you would expect that a blog with matasepet in its name would give some sort of response to Yasmin Ahmad's cross-cultural love story, Sepet. well, u're right. though it has no relations to my life, firstly being that i am a malay who has never had an inter-racial relationship in my life...i guess most Malaysians can identify with the film. i won't try to be a Siskel & Ebert wannabe here with some sort of smart review. i think movies are best reviewed by anyone who loves movies. period. and being a movie-lover, this is how i see Sepet as an audience in Row K on a lazy Saturday afternoon.
i never would have imagined that one day i would hear the word 'sepet' on TV and radio. i don't know if it's registered in the Kamus Dewan or something, but ever since i could remember, i've been stuck with this word. even my mum has this manja name for me when i was little that had something to do with sepet. so when i heard that a movie called 'Sepet' was coming out, i knew i had to go and see it. it's like associating myself with something that has nothing to do with me. talk about wishful thinking...
for the record, Sepet becomes the second local movie that i went to see at the cinema. 2 times in a couple of months. hmmm...not bad, i suppose. and yet, i haven't been dissapointed. the thing that i really loved about Sepet is the smart dialogue. the script for me, was excellent. and the main cast delivered it with style. for me, a good indication of a great script is having a conversation played out on screen for a couple of minutes without the camera changing angles. it just focuses on the dialogue being said without relying much on visuals, i thought the best part was the scene when Orked and Jason went on their first date at a fast food joint. kinda reminded me of Quentin Tarantino movies that have the characters talking plain crap. but that's how it is in the real world, when we talk...we talk crap most of the time. and it's cool, too. some notable quotes (from the top of my head):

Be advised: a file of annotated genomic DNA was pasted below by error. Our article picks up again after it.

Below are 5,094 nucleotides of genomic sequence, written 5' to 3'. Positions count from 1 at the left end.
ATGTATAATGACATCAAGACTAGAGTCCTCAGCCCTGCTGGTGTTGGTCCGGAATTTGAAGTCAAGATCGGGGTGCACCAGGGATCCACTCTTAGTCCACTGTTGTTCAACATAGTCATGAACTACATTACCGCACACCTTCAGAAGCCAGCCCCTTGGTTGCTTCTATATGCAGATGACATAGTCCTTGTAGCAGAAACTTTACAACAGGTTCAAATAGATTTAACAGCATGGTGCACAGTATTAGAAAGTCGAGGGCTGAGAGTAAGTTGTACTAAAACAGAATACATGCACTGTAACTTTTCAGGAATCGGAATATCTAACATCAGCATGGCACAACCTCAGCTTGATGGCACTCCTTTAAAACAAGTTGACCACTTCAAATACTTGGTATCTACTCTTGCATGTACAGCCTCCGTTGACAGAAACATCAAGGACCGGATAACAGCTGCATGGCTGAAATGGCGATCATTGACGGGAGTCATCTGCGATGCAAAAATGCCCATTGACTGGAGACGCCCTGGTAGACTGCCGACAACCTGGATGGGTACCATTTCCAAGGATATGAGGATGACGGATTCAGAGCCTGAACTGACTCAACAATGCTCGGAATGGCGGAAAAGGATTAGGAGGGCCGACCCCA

"I remember growing up watching P. Ramlee movies."
"Oh yeah..they're the best."
"What happened to Malay movies ahh?" ouch
"What is it with you and orang-orang mata sepet?"
"Mata sepet lah best." damn right u are, girl
"M-I-L-F? That's not a word!"
"It's err...mother likes....(mumbling)" is this MILF what i think it is?? the one that Gasingers love to download...hehe...
"Kau tu Mat Salleh celup! English paper pun fail!" we got plenty of 'em here alrightt...
i was really impressed with both leads Choo Seong and Sharifah Amani. both were 'selamba' and did their part with sheer coolness, despite being newcomers to the big screen. it was a delight to watch the two of them and her cuteness certainly didn't do harm to the cause.
supported by the likes of Ida Nerina and Harith Iskandar, you had a blend of the old and new. but some of the other supporting cast didn't do justice to the great script by delivering some rather less-convincing performances. i thought some of them were really like the drama swasta you see on RTM, which was rather sad for a film like this. other than that, i had no real complaints about Sepet.
set against the classic, retro background of Ipoh town, i thought it was an excellent choice. it gives you some sort of a funny feeling seeing the places u're so familiar with on the movie screen. i mean...we're so used to seeing the autumn leaves of Central Park and the Eiffel Tower in the background. it's great once in a while to see places u can relate to. it's like saying, "Hey, I know this place" without sounding much like a snobby-ass yuppie. the Ipoh landmarks were clearly visible for those who were lucky enough to stay there. the makan stalls at TKK, the newly-developed Greentown area, the old shophouses near the pasar / Super Kinta area and of course, the old government quarters near the Polo ground. ipoh is such a romantic town. the classic feel to it is just perfect for a movie like this.
Sepet is in-your-face kinda movie. it doesn't try to hide the reality that most Malaysians don't wanna talk about. fact is, we're afraid of each other. we don't trust those who differ from us. and to see a special relationship come out of it is such a joy to watch. it doesn't have to be race, it's just fighting against public streotypes. and it brings us to the age-old saying that 'Love is blind'. is love blind? i dunno...but it doesn't take a pair of sepet eyes to see it.
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